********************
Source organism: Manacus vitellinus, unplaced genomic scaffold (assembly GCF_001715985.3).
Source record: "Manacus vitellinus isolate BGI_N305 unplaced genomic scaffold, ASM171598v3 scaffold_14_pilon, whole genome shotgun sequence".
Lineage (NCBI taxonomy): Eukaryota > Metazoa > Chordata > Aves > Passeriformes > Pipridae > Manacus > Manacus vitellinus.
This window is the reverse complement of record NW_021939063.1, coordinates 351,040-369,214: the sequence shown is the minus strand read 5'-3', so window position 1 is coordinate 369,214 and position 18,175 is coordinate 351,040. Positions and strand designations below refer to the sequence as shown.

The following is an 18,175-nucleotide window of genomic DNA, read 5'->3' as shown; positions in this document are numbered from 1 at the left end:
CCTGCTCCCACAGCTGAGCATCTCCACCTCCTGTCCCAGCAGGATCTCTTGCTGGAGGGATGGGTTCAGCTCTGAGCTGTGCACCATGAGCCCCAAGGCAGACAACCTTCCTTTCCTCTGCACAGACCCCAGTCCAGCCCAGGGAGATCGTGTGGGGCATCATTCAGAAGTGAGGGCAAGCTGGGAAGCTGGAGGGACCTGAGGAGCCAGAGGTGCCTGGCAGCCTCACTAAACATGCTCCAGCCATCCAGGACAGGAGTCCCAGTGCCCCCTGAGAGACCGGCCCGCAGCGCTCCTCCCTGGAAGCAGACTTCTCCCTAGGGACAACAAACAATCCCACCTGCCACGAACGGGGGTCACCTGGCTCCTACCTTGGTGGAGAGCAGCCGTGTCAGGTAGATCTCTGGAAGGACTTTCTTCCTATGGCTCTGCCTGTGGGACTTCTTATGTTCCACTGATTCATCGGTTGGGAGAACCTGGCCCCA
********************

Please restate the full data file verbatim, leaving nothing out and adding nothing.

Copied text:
Source organism: Manacus vitellinus, unplaced genomic scaffold (assembly GCF_001715985.3).
Source record: "Manacus vitellinus isolate BGI_N305 unplaced genomic scaffold, ASM171598v3 scaffold_14_pilon, whole genome shotgun sequence".
Lineage (NCBI taxonomy): Eukaryota > Metazoa > Chordata > Aves > Passeriformes > Pipridae > Manacus > Manacus vitellinus.
This window is the reverse complement of record NW_021939063.1, coordinates 351,040-369,214: the sequence shown is the minus strand read 5'-3', so window position 1 is coordinate 369,214 and position 18,175 is coordinate 351,040. Positions and strand designations below refer to the sequence as shown.

The following is an 18,175-nucleotide window of genomic DNA, read 5'->3' as shown; positions in this document are numbered from 1 at the left end:
CCTGCTCCCACAGCTGAGCATCTCCACCTCCTGTCCCAGCAGGATCTCTTGCTGGAGGGATGGGTTCAGCTCTGAGCTGTGCACCATGAGCCCCAAGGCAGACAACCTTCCTTTCCTCTGCACAGACCCCAGTCCAGCCCAGGGAGATCGTGTGGGGCATCATTCAGAAGTGAGGGCAAGCTGGGAAGCTGGAGGGACCTGAGGAGCCAGAGGTGCCTGGCAGCCTCACTAAACATGCTCCAGCCATCCAGGACAGGAGTCCCAGTGCCCCCTGAGAGACCGGCCCGCAGCGCTCCTCCCTGGAAGCAGACTTCTCCCTAGGGACAACAAACAATCCCACCTGCCACGAACGGGGGTCACCTGGCTCCTACCTTGGTGGAGAGCAGCCGTGTCAGGTAGATCTCTGGAAGGACTTTCTTCCTATGGCTCTGCCTGTGGGACTTCTTATGTTCCACTGATTCATCGGTTGGGAGAACCTGGCCCCA